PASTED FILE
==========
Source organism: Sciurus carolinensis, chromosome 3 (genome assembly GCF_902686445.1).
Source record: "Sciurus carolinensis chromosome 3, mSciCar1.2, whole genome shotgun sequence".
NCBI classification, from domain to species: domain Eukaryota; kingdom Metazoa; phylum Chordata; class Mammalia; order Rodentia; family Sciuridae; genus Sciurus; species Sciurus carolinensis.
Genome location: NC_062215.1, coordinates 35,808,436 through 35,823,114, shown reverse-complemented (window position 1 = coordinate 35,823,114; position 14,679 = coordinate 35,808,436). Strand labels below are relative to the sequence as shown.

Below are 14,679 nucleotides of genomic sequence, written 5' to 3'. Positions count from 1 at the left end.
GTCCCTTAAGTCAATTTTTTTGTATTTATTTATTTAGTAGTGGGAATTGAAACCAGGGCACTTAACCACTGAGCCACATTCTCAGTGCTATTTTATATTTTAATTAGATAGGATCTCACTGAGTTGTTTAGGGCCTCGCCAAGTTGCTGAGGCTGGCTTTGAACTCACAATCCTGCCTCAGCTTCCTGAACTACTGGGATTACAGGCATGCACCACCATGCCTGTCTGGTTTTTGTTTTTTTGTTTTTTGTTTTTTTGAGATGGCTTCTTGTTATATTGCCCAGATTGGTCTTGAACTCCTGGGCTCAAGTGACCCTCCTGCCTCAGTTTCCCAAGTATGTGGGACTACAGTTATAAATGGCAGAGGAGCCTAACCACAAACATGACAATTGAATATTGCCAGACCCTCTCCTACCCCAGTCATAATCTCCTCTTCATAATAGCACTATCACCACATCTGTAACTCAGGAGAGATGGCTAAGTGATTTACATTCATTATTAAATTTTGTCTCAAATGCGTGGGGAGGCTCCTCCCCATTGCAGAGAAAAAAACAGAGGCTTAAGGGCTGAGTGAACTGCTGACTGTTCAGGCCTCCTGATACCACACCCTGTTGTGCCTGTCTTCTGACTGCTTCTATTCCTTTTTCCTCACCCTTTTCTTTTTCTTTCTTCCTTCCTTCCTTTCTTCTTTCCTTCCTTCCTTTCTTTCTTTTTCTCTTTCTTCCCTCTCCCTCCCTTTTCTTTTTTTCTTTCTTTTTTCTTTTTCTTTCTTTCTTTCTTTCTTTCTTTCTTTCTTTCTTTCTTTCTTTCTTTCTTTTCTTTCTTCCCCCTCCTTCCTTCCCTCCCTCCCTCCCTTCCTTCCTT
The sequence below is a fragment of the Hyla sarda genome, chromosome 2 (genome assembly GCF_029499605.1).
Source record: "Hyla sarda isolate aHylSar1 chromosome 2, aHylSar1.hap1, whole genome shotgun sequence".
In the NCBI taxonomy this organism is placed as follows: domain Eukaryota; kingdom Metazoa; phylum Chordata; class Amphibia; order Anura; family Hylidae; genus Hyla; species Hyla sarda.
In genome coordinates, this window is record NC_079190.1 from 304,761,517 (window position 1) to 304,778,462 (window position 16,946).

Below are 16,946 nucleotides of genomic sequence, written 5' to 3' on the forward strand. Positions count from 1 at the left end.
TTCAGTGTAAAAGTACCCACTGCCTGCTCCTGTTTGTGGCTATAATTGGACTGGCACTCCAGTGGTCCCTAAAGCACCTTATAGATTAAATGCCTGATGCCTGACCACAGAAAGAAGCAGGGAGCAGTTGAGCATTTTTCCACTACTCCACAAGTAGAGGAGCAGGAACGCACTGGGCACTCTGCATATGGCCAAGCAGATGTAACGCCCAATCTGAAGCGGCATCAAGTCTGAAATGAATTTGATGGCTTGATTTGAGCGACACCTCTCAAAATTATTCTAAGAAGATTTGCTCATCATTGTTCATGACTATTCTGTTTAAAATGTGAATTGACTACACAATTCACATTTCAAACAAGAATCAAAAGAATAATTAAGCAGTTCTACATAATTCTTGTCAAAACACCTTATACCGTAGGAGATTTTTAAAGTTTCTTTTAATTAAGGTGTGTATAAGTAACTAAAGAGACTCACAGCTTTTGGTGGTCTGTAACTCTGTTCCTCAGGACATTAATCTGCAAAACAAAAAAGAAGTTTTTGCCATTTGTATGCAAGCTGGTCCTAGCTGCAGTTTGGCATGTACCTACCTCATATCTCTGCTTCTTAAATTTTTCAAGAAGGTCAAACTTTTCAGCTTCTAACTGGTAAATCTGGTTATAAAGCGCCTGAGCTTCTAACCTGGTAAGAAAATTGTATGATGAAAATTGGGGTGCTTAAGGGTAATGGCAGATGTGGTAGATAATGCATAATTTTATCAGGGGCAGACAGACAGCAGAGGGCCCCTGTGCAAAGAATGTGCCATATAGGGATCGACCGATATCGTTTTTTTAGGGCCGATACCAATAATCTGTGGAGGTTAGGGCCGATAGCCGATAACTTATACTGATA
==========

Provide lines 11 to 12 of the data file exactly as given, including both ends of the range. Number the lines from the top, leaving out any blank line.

Below are 16,946 nucleotides of genomic sequence, written 5' to 3' on the forward strand. Positions count from 1 at the left end.
TTCAGTGTAAAAGTACCCACTGCCTGCTCCTGTTTGTGGCTATAATTGGACTGGCACTCCAGTGGTCCCTAAAGCACCTTATAGATTAAATGCCTGATGCCTGACCACAGAAAGAAGCAGGGAGCAGTTGAGCATTTTTCCACTACTCCACAAGTAGAGGAGCAGGAACGCACTGGGCACTCTGCATATGGCCAAGCAGATGTAACGCCCAATCTGAAGCGGCATCAAGTCTGAAATGAATTTGATGGCTTGATTTGAGCGACACCTCTCAAAATTATTCTAAGAAGATTTGCTCATCATTGTTCATGACTATTCTGTTTAAAATGTGAATTGACTACACAATTCACATTTCAAACAAGAATCAAAAGAATAATTAAGCAGTTCTACATAATTCTTGTCAAAACACCTTATACCGTAGGAGATTTTTAAAGTTTCTTTTAATTAAGGTGTGTATAAGTAACTAAAGAGACTCACAGCTTTTGGTGGTCTGTAACTCTGTTCCTCAGGACATTAATCTGCAAAACAAAAAAGAAGTTTTTGCCATTTGTATGCAAGCTGGTCCTAGCTGCAGTTTGGCATGTACCTACCTCATATCTCTGCTTCTTAAATTTTTCAAGAAGGTCAAACTTTTCAGCTTCTAACTGGTAAATCTGGTTATAAAGCGCCTGAGCTTCTAACCTGGTAAGAAAATTGTATGATGAAAATTGGGGTGCTTAAGGGTAATGGCAGATGTGGTAGATAATGCATAATTTTATCAGGGGCAGACAGACAGCAGAGGGCCCCTGTGCAAAGAATGTGCCATATAGGGATCGACCGATATCGTTTTTTTAGGGCCGATACCAATAATCTGTGGAGGTTAGGGCCGATAGCCGATAACTTATACTGATA